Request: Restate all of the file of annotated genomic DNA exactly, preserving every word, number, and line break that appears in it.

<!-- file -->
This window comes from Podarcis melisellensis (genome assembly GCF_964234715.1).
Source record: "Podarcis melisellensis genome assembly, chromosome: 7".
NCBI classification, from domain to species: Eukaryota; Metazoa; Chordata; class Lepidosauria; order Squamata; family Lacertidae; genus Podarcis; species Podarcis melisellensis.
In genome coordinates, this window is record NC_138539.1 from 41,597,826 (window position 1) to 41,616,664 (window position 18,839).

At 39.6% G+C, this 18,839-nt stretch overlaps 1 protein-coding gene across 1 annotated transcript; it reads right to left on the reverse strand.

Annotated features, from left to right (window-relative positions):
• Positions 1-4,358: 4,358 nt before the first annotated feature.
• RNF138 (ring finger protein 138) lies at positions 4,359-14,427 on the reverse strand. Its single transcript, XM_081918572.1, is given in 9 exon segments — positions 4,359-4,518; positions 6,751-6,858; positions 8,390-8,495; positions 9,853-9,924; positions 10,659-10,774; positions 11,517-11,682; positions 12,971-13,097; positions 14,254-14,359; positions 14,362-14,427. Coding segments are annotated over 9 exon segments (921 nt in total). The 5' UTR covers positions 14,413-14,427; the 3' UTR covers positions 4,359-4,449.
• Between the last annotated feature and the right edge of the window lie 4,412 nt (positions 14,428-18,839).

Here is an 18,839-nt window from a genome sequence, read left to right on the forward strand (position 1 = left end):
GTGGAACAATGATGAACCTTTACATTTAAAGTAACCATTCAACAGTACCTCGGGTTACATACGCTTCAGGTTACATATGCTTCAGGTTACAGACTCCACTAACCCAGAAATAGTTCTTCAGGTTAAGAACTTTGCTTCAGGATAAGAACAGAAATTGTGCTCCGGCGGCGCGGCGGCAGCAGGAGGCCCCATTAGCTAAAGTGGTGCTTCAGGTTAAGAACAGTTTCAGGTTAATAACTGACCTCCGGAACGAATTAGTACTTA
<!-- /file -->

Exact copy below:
This window comes from Podarcis melisellensis (genome assembly GCF_964234715.1).
Source record: "Podarcis melisellensis genome assembly, chromosome: 7".
NCBI classification, from domain to species: Eukaryota; Metazoa; Chordata; class Lepidosauria; order Squamata; family Lacertidae; genus Podarcis; species Podarcis melisellensis.
In genome coordinates, this window is record NC_138539.1 from 41,597,826 (window position 1) to 41,616,664 (window position 18,839).

At 39.6% G+C, this 18,839-nt stretch overlaps 1 protein-coding gene across 1 annotated transcript; it reads right to left on the reverse strand.

Annotated features, from left to right (window-relative positions):
• Positions 1-4,358: 4,358 nt before the first annotated feature.
• RNF138 (ring finger protein 138) lies at positions 4,359-14,427 on the reverse strand. Its single transcript, XM_081918572.1, is given in 9 exon segments — positions 4,359-4,518; positions 6,751-6,858; positions 8,390-8,495; positions 9,853-9,924; positions 10,659-10,774; positions 11,517-11,682; positions 12,971-13,097; positions 14,254-14,359; positions 14,362-14,427. Coding segments are annotated over 9 exon segments (921 nt in total). The 5' UTR covers positions 14,413-14,427; the 3' UTR covers positions 4,359-4,449.
• Between the last annotated feature and the right edge of the window lie 4,412 nt (positions 14,428-18,839).

Here is an 18,839-nt window from a genome sequence, read left to right on the forward strand (position 1 = left end):
GTGGAACAATGATGAACCTTTACATTTAAAGTAACCATTCAACAGTACCTCGGGTTACATACGCTTCAGGTTACATATGCTTCAGGTTACAGACTCCACTAACCCAGAAATAGTTCTTCAGGTTAAGAACTTTGCTTCAGGATAAGAACAGAAATTGTGCTCCGGCGGCGCGGCGGCAGCAGGAGGCCCCATTAGCTAAAGTGGTGCTTCAGGTTAAGAACAGTTTCAGGTTAATAACTGACCTCCGGAACGAATTAGTACTTA